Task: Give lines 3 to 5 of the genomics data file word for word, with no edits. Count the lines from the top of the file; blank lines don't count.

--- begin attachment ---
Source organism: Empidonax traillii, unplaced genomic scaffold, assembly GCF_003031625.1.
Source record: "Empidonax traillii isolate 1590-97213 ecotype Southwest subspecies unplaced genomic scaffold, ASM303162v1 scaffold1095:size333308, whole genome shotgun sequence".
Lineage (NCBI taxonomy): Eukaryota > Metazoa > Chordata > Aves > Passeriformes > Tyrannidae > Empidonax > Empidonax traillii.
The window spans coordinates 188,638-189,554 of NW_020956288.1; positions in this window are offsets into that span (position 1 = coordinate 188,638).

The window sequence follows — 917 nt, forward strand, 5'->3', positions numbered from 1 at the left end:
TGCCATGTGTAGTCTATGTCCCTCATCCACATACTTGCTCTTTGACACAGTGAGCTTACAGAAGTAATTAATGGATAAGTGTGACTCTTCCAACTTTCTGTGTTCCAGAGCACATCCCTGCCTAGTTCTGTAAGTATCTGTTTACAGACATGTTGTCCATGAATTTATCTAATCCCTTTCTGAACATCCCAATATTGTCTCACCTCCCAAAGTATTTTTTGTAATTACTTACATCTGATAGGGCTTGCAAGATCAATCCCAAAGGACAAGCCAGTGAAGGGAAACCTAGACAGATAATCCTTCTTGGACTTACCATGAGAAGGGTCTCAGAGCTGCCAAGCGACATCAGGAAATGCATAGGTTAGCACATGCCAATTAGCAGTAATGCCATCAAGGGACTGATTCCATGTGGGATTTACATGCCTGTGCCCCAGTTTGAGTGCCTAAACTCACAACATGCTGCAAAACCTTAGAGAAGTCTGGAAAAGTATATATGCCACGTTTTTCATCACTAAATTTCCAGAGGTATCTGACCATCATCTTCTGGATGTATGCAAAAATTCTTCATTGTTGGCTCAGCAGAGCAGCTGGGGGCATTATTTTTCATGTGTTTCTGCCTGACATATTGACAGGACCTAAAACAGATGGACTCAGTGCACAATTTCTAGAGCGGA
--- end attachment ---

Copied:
Lineage (NCBI taxonomy): Eukaryota > Metazoa > Chordata > Aves > Passeriformes > Tyrannidae > Empidonax > Empidonax traillii.
The window spans coordinates 188,638-189,554 of NW_020956288.1; positions in this window are offsets into that span (position 1 = coordinate 188,638).

The window sequence follows — 917 nt, forward strand, 5'->3', positions numbered from 1 at the left end: